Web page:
Sister to Sister: Why a Group of Nuns are Going Undercover as Sex Workers

nuns2For the last five years, more 1,000 nuns have been going undercover as sex workers to help women trafficked into prostitution and sex slavery. And while you’ve probably never heard of them, the sisters of Talitha Kum—a reference to the Gospel of Mark meaning, “Maiden, I say to you, arise” in Aramaic—are worthy of your attention.

The sisters run prevention programs in schools, offering education and training to young people to keep them out of the hands of traffickers. They also provide safe haven to victims in convents and the homes of sisters, and they pose as sex workers to help women out of trafficking rings and purchase children who are being sold into slavery.

John Studzinski, chairman of Talitha Kum, recently announced that the group will be expanding its work from 80 to 140 countries due to the rising global demand to end human trafficking and slavery.

“I’m not trying to be sensational but I’m trying to underscore the fact this is a world that has lost innocence … where dark forces are active,” said Studzinski in a recent address at the Trust Women Conference hosted by the Thomas Reuters Foundation.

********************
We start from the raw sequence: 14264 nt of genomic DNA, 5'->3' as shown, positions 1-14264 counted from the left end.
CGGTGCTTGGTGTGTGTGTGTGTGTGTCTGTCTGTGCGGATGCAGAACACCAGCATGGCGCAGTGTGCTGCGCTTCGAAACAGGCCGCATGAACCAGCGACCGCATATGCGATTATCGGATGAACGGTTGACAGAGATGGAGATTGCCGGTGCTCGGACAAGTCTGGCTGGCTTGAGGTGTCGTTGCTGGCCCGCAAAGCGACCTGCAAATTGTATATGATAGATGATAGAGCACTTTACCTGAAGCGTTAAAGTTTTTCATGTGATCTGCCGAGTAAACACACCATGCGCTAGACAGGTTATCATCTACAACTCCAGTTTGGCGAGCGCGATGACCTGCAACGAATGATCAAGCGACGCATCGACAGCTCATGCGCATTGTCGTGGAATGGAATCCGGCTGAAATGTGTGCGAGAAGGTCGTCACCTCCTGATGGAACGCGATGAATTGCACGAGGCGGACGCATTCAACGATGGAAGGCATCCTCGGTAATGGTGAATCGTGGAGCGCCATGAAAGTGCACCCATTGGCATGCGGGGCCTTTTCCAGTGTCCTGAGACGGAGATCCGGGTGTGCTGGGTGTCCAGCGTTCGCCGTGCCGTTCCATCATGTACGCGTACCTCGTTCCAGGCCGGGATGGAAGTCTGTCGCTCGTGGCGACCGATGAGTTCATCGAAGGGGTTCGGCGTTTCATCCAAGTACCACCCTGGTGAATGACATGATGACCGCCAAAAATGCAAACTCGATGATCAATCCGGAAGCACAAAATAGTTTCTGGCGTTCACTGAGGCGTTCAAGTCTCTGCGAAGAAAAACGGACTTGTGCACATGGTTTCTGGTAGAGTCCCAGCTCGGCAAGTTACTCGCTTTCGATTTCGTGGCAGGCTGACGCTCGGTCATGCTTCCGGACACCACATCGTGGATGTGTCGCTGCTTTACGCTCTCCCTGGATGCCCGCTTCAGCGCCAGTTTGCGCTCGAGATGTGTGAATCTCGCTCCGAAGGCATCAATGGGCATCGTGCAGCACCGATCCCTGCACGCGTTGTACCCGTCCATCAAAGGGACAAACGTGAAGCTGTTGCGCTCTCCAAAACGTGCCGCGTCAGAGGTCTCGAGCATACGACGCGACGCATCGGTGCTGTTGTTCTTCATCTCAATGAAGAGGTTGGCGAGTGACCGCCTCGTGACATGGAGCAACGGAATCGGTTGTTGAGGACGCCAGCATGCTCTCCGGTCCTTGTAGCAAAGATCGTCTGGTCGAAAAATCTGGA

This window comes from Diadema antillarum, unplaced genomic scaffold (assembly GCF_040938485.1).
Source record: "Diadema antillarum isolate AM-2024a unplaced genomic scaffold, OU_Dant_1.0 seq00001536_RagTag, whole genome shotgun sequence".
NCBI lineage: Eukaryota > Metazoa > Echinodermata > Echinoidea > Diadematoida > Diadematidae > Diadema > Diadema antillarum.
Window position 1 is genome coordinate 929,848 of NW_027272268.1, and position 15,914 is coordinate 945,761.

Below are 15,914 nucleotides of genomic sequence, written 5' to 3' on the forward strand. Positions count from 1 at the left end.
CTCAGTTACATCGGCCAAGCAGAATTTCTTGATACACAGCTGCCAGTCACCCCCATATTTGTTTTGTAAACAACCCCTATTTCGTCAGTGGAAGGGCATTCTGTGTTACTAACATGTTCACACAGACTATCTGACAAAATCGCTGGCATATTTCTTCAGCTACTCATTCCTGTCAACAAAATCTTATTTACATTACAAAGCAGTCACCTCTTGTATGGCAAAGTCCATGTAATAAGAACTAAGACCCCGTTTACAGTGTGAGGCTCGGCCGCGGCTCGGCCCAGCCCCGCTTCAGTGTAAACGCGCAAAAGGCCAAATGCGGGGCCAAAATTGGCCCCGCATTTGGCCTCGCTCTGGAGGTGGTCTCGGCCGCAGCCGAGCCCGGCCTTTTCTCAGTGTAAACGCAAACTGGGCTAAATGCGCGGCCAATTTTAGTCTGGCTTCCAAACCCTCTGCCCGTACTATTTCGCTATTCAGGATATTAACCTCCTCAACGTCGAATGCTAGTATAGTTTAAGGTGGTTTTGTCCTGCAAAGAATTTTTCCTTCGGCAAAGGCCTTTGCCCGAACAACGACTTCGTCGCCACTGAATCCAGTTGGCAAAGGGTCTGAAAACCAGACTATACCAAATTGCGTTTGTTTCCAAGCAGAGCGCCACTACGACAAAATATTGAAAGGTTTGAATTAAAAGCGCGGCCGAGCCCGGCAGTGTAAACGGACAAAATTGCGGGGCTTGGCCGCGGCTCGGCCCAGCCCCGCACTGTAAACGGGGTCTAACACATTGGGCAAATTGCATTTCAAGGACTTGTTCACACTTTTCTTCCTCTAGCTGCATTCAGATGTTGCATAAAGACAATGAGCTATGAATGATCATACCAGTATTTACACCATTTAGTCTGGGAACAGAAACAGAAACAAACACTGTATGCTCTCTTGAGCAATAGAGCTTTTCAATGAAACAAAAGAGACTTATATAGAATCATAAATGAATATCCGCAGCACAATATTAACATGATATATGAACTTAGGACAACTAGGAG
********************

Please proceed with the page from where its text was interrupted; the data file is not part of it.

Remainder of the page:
He went on to tell a story of one enslaved women who was locked up for a week without food or water after she failed to meet the target of 12 clients per day, and another woman who was forced to have sex with 10 men at the same time.

The religious sisters of Talitha Kum are not the first of their kind; Catholic nuns have a long history of participating in social activism. In 1965, for example, six nuns marched to Selma, Alabama with hundreds of other civil rights advocates. More recently, Sister Simone Campbell, a feminist nun, lawyer and executive director of the Catholic social justice lobby NETWORK, spearheaded the national Nuns on the Bus Tour, a group that travels across the country engaging Americans in spiritual dialogue about social justice issues.

In an interview with Women of the World, Campbell explained, “It’s important to recognize that the sisters do a very specific type of ministry. Our charge is to walk with the people, understand the needs of our communities and compassionately respond.”

As for the sisters of Talitha Kum, there’s a huge need for their work. They estimate that 1 percent of the world’s population is trafficked in some form, which totals about 73 million people. Of those, 70 percent are women, and half are age 16 or younger.

“We are committed to working against the trafficking of persons because it is trampling upon the dignity of the child of God,” said Sister Estrellita Castalone, coordinator of Talitha Kum. “Human trafficking treats them as objects, as commodities, as merchandise to be bought and sold.”

Photo via Shuttershock.

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Lily Wujek is currently a student at Bennington College and an editorial intern at Ms.